Matt Edwards on digital disruption and the demand to upskill

Matt Edwards on digital disruption and the demand to upskill
Want to learn from the best? Our interview series is the best place to get advice from those with their finger on the pulse of what's new in the comms arena.

Matt Edwards is Digital Communities Manager at the MHA, an award-winning charity helping to improve the lives of over 18,000 older people across the UK. In this interview, we sat down to chat with him about how digital has disrupted traditional methods of communication, and addressed why communicators should never pigeon hole themselves. 


Why did you choose to pursue a role in communications? For example, has it always been your passion or was it pure happenstance? 

I’ve always traversed a mixture of communications, PR, marketing and content production. I think as digital disrupted traditional methods of communication, the role of communications professionals has slowly broadened. I’d say that whilst I didn’t make a conscious decision to move from communications, it’s been a natural progression to move beyond pure internal comms.


What personal skills or attributes do you think are most important in the communications sphere? Why these skills/attributes in particular? 

I think the best communications people tend to be the ones who are most curious about the world around, I think that journalistic inquisitive streak is one of the things that’s probably helped my career grow the most. The ability to spot a good story, and then tailor it to any given audience comes from that ability to distil sometimes complex messages into easily understood takeaways.

I’d also argue that a level of agility, adaptability and flex is also critical – being able to pick up new skills, but also shift priorities is also always key. I think over the years I’ve become far more organised, so that’s an attribute, that whilst I never feel I’ve truly mastered – has improved over the years.


What sort of challenges do you face in your role? Is there a particular challenge that you experienced in the past that stood out? 

In my current role of producing content in a large charity, the sort of challenges I face are around advocacy of why we might be doing something and trying to ensure continual buy-in. It’s also around producing relevant, good quality content at scale. I’m responsible for our video content production – our audience of elderly people have been massively impacted by COVID-19, often feeling very socially isolated, so there’s a voracious appetite for new content.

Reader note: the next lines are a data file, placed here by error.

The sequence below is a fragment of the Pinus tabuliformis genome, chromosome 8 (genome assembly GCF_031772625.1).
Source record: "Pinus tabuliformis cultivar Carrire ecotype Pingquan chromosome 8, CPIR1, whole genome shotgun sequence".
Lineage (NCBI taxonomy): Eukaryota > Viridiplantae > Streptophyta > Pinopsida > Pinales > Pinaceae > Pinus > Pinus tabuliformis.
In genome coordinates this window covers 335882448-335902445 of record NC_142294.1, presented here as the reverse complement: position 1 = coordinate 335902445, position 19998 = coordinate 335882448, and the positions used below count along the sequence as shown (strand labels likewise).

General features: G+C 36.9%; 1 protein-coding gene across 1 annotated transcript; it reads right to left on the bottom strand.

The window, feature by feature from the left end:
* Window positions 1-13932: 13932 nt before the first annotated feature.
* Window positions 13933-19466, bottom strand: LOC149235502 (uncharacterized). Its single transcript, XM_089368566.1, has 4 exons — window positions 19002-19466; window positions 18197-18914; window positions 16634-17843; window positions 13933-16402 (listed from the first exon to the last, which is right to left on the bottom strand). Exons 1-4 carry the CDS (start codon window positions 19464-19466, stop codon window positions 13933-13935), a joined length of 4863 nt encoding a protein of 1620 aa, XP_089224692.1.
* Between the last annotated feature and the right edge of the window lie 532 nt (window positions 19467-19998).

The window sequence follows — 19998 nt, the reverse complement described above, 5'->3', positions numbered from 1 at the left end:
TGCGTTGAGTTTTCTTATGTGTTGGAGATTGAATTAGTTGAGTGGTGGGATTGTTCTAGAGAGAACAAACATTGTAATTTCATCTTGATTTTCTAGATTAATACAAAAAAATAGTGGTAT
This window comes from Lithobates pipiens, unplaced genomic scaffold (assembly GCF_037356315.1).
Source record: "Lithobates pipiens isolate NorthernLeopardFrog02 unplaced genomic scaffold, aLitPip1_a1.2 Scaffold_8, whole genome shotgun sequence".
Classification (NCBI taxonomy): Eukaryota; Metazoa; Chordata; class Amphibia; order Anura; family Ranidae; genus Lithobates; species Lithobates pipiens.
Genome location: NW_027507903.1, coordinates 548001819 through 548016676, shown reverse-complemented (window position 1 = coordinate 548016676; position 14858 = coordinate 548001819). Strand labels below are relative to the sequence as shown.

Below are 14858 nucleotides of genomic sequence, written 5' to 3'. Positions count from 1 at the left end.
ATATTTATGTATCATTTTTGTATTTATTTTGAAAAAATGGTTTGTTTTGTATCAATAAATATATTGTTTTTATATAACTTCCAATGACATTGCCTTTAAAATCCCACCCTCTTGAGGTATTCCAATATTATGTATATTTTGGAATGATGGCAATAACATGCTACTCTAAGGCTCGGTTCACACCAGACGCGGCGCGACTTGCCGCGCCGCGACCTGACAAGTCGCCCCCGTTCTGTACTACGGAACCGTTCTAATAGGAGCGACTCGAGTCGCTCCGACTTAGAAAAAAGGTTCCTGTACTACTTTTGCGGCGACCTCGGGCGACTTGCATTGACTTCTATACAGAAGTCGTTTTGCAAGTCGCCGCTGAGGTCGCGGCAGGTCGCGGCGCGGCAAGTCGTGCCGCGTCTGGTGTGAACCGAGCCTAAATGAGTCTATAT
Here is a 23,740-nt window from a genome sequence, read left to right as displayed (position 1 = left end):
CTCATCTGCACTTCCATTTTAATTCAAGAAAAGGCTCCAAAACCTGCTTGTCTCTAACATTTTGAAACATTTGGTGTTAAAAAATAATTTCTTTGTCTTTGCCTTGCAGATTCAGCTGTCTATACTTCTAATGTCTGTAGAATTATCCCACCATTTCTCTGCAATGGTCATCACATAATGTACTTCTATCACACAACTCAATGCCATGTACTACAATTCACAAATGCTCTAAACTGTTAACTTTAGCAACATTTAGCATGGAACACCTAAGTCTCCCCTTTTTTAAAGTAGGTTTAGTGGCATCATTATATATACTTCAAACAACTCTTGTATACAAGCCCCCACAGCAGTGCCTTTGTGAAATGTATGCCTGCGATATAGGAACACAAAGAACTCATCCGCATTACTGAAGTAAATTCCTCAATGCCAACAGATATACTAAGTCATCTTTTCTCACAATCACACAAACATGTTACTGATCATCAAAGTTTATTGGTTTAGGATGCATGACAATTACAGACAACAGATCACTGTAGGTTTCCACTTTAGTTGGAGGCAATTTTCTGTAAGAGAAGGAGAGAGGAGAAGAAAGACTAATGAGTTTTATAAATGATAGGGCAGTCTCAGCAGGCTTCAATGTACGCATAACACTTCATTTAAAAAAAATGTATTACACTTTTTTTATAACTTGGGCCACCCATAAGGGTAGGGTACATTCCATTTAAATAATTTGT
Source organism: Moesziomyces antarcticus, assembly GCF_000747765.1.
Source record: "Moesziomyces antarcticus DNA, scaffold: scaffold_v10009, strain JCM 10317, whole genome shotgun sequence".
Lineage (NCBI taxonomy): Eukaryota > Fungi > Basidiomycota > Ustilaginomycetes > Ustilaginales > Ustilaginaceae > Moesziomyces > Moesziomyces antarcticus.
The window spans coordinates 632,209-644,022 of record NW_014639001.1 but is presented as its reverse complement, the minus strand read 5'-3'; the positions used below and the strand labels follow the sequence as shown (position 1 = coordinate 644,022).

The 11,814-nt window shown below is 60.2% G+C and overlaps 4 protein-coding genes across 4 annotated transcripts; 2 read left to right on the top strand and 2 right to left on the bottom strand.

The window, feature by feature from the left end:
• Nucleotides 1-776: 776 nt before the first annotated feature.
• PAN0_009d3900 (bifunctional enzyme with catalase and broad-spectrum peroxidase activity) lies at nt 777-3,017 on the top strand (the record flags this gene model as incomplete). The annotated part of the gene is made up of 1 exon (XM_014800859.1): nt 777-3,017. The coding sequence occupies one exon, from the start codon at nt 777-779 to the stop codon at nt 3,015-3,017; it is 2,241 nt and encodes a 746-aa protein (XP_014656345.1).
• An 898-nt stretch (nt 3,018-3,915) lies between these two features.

How is the role of communications perceived in your organisation? 

We have an excellent and passionate communications team within MHA. I think the challenge is always to balance the volume of messages with personal relevancy and there’s a number of great communications channels within MHA which balances this need very well.


At React & Share, we’re obsessed with measuring our efforts to prove our worth to internal stakeholders - what measurements do you think comms teams should be presenting to their board?

Whilst I’m not currently employed in a strict communications function I think success around engagement and reach are critically important – as is looking at ROI linked to specific comms activities. If you have the luxury of time, I’d always look to do a wash-up session at the end of a project and look if we’ve hit all of our targets for that piece of work. I’m also a big proponent of auditing comms efforts on an annual basis.


What advice would you give to those at the start of their career? 

I’d say try and not pigeon hole yourself. You’ll often work on specific campaigns, activities or projects where you find yourself enjoying certain parts over other elements – it’s normally to not love every aspect. Find out what you’re good and try and create opportunities to do more of that kind of work.

Join groups outside of your organisation and get inquisitive about what other communications teams/people are doing, try not to be too insular or myopic.

I’d also consider that our role is sometimes to be the guardians of our audiences – relevance is key, brevity is best and consider the time colleagues have to digest what we produce and always try and tailor messages for any given segment or audience group.


What do you think the secret of success is when working in communications? 

I think accuracy is important as is reviewing content before it goes live – if you’re not a great copy writer, then practise. If you’ve got someone on your team who is a better at reviewing copy, help them spot your typos and grammar. If we distil down our core function, it’s to keep people informed, if your channels aren’t effective then try and measure this and come up with suitable solutions to improve or replace them. I also think that it’s important to avoid anecdotal bias, use data to make your case, it’ll make your ability to effectively influence easier.

At the end of the day it’s all boils down to what do we want people know, feel and do.

Finally, think about the range of skills you bring to the table – communications has broadened to include such diverse digital skills as web development, podcasting and video production. Try and embrace these complimentary production techniques  and upskill at every opportunity.